Musicians and music scholars rightly focus on the sounds of the blues and the colorful life stories of blues performers. Equally important and, until now, inadequately studied are the lyrics. The international contributors to Nobody Knows Where the Blues Come From explore this aspect of the blues and establish the significance of African American popular song as a neglected form of oral history.
"High Water Everywhere: Blues and Gospel Commentary on the 1927 Mississippi River Flood," by David Evans, is the definitive study of songs about one of the greatest natural disasters in the history of the United States. In "Death by Fire: African American Popular Music on the Natchez Rhythm Club Fire," Luigi Monge analyzes a continuum of songs about exclusively African American tragedy. "Lookin' for the Bully: An Enquiry into a Song and Its Story," by Paul Oliver traces the origins and the many avatars of the Bully song. In "That Dry Creek Eaton Clan: A North Mississippi Murder Ballad of the 1930s," Tom Freeland and Chris Smith study a ballad recorded in 1939 by a black convict at Parchman prison farm. "Coolidge's Blues: African American Blues from the Roaring Twenties" is Guido van Rijn's survey of blues of that decade. Robert Springer's "On the Electronic Trail of Blues Formulas" presents a number of conclusions about the spread of patterns in blues narratives. In "West Indies Blues: An Historical Overview 1920s-1950s," John Cowley turns his attention to West Indian songs produced on the American mainland. Finally, in "Ethel Waters: 'Long, Lean, Lanky Mama,'" Randall Cherry reappraises the early career of this blues and vaudeville singer.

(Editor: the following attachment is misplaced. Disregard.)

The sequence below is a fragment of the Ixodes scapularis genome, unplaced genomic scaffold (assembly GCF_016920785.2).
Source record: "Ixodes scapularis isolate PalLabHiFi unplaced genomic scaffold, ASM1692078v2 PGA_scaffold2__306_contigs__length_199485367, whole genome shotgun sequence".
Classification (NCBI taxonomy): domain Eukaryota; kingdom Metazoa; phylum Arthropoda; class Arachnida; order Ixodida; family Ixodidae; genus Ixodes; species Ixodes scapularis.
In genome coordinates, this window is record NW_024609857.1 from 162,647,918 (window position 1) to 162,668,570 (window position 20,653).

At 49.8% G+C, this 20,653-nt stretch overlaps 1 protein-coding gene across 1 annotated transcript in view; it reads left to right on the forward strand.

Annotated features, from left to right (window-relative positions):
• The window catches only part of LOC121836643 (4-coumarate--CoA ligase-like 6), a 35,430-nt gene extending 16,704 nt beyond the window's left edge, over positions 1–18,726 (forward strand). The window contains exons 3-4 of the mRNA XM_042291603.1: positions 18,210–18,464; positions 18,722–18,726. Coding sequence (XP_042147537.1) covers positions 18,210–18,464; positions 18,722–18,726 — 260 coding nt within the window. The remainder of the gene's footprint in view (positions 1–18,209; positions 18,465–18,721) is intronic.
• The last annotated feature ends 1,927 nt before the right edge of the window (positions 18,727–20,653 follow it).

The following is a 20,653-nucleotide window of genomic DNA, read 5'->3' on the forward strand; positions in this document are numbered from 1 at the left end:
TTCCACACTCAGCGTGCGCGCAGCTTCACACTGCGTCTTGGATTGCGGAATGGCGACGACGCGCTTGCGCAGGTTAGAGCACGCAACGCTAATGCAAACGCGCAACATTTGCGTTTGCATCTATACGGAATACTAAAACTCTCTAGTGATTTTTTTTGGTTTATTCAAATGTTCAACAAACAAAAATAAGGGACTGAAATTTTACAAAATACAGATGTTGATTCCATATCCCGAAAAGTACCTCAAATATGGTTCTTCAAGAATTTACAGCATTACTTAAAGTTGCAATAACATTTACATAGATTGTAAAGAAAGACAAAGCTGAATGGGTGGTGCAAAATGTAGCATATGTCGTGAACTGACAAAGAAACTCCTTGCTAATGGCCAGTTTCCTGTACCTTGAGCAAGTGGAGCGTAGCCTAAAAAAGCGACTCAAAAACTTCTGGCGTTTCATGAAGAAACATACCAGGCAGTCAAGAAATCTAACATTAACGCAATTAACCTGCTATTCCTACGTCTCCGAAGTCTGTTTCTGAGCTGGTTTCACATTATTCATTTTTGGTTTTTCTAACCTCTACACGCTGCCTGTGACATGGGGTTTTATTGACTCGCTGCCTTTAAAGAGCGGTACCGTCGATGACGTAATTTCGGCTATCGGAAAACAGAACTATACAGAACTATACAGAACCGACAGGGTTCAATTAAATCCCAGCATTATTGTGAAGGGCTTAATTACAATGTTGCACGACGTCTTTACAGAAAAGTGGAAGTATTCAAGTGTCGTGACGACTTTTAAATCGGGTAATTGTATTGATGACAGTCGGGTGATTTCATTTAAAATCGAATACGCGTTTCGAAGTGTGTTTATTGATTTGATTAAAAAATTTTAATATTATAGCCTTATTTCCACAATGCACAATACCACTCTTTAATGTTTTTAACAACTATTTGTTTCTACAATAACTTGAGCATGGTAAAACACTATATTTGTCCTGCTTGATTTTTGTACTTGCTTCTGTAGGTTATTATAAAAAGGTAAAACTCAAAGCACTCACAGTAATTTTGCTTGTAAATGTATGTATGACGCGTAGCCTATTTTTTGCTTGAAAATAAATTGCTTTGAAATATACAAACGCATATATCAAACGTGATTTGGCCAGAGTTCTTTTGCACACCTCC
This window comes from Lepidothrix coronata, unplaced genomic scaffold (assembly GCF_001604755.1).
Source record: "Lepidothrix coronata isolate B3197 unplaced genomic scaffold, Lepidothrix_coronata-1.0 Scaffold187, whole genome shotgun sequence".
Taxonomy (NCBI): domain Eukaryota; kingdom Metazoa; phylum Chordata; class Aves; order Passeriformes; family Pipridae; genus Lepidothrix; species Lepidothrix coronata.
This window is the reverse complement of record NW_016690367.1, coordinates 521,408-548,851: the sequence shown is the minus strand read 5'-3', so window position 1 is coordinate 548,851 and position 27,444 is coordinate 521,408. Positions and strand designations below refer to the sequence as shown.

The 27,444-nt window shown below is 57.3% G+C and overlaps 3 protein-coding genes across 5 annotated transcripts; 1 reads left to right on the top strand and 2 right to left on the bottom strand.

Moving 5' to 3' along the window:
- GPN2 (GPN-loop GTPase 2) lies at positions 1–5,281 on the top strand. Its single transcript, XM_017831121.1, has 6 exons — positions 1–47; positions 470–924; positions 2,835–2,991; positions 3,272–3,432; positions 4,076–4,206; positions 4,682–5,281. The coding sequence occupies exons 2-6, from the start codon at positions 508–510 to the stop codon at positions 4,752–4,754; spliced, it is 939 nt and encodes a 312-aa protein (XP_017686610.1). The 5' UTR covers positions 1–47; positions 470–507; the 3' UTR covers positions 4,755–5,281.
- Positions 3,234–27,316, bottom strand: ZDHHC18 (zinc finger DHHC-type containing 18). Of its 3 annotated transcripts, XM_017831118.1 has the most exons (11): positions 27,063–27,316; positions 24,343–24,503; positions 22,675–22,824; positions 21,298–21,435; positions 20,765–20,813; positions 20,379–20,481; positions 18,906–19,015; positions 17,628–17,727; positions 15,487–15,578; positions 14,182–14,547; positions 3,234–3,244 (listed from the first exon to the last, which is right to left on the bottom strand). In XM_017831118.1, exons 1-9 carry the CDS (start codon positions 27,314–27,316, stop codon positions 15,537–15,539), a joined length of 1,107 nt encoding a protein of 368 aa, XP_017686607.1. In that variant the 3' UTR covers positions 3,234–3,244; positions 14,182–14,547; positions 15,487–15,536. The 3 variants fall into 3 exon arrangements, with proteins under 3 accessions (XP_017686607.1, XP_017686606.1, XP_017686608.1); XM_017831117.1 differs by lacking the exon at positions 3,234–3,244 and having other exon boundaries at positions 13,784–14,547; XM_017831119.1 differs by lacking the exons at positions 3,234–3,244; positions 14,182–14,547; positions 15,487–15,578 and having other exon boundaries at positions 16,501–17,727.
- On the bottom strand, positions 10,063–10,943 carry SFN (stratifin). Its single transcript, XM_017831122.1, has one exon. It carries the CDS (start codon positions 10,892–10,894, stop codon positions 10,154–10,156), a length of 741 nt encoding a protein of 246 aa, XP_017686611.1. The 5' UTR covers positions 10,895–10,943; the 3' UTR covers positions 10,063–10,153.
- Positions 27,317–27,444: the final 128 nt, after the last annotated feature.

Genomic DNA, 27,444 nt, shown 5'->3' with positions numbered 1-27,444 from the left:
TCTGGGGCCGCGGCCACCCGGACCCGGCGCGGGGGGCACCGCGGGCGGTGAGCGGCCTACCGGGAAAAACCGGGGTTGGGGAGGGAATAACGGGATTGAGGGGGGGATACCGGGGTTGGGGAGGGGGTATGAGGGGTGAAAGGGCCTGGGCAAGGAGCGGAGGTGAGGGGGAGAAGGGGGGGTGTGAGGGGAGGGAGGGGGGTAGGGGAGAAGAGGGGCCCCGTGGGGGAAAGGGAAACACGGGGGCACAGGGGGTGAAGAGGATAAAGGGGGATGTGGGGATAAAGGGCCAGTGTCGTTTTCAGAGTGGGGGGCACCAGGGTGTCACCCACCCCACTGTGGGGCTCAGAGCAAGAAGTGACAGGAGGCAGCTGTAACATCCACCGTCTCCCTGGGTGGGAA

Robert Springer is a professor of English at the University of Metz in Longeville les Metz, France. Among other works, he is the author of Authentic Blues: Its History and Its Themes and the editor of The Lyrics in African American Popular Music.